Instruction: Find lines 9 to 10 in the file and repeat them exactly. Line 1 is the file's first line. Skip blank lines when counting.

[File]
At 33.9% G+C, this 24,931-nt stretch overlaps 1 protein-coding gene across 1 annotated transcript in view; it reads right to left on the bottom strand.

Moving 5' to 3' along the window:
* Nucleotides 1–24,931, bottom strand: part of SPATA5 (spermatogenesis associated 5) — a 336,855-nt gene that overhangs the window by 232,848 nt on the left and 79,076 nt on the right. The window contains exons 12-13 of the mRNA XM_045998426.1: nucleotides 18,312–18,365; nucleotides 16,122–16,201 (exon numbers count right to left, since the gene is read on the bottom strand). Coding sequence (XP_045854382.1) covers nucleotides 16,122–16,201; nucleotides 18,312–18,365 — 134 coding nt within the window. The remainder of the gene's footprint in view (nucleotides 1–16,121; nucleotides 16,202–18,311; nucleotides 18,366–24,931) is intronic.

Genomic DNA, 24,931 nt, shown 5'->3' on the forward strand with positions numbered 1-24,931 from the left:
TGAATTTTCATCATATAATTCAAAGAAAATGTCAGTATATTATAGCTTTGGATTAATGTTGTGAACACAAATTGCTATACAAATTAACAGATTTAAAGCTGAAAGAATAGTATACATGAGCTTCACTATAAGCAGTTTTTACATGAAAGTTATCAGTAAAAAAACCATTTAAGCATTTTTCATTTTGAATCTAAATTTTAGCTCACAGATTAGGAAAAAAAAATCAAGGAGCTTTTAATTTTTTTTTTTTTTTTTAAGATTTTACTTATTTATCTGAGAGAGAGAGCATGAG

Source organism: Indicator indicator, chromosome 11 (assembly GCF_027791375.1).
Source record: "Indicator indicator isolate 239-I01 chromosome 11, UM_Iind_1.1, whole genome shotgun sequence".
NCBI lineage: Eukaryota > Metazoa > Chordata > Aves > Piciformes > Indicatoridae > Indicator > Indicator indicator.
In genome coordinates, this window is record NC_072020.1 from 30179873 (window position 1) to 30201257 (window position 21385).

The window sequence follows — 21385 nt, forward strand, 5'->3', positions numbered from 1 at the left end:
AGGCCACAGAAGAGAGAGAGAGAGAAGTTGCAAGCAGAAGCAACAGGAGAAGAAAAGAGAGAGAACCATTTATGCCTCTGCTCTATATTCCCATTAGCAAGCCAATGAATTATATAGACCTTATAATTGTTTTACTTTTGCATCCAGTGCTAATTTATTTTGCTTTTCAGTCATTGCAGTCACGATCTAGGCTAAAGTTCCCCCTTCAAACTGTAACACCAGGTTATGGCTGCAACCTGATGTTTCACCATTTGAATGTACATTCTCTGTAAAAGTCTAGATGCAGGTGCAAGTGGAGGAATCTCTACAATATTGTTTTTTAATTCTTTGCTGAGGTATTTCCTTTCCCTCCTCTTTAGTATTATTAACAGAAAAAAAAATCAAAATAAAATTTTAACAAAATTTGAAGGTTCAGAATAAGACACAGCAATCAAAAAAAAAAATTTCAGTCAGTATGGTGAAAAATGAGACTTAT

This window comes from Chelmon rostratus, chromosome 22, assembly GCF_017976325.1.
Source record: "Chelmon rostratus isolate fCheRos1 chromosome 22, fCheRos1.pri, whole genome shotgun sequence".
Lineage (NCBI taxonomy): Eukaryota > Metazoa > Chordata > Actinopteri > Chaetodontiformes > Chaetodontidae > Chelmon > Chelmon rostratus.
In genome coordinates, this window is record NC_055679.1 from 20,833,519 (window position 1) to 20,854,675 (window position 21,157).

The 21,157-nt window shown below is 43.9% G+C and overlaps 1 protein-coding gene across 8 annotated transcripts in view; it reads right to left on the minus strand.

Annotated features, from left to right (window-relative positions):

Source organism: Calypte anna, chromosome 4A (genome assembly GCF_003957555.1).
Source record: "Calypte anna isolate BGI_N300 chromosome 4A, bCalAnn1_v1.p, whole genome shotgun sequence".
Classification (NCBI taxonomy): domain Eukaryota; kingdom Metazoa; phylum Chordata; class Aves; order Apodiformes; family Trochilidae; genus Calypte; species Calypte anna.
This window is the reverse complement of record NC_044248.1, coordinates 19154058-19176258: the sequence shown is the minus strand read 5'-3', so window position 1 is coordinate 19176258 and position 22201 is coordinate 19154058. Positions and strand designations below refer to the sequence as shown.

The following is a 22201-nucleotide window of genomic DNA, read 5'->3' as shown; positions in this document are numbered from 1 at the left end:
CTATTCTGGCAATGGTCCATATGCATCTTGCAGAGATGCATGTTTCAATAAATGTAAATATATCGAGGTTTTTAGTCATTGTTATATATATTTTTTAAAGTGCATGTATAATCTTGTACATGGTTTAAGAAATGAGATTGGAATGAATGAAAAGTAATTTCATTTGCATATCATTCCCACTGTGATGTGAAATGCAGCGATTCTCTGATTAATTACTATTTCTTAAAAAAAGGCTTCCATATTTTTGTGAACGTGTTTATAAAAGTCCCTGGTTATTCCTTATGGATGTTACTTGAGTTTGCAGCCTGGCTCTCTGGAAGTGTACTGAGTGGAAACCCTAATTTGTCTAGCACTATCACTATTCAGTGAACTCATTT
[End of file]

In genome coordinates, this window is record NC_072020.1 from 30179873 (window position 1) to 30201257 (window position 21385).

The window sequence follows — 21385 nt, forward strand, 5'->3', positions numbered from 1 at the left end: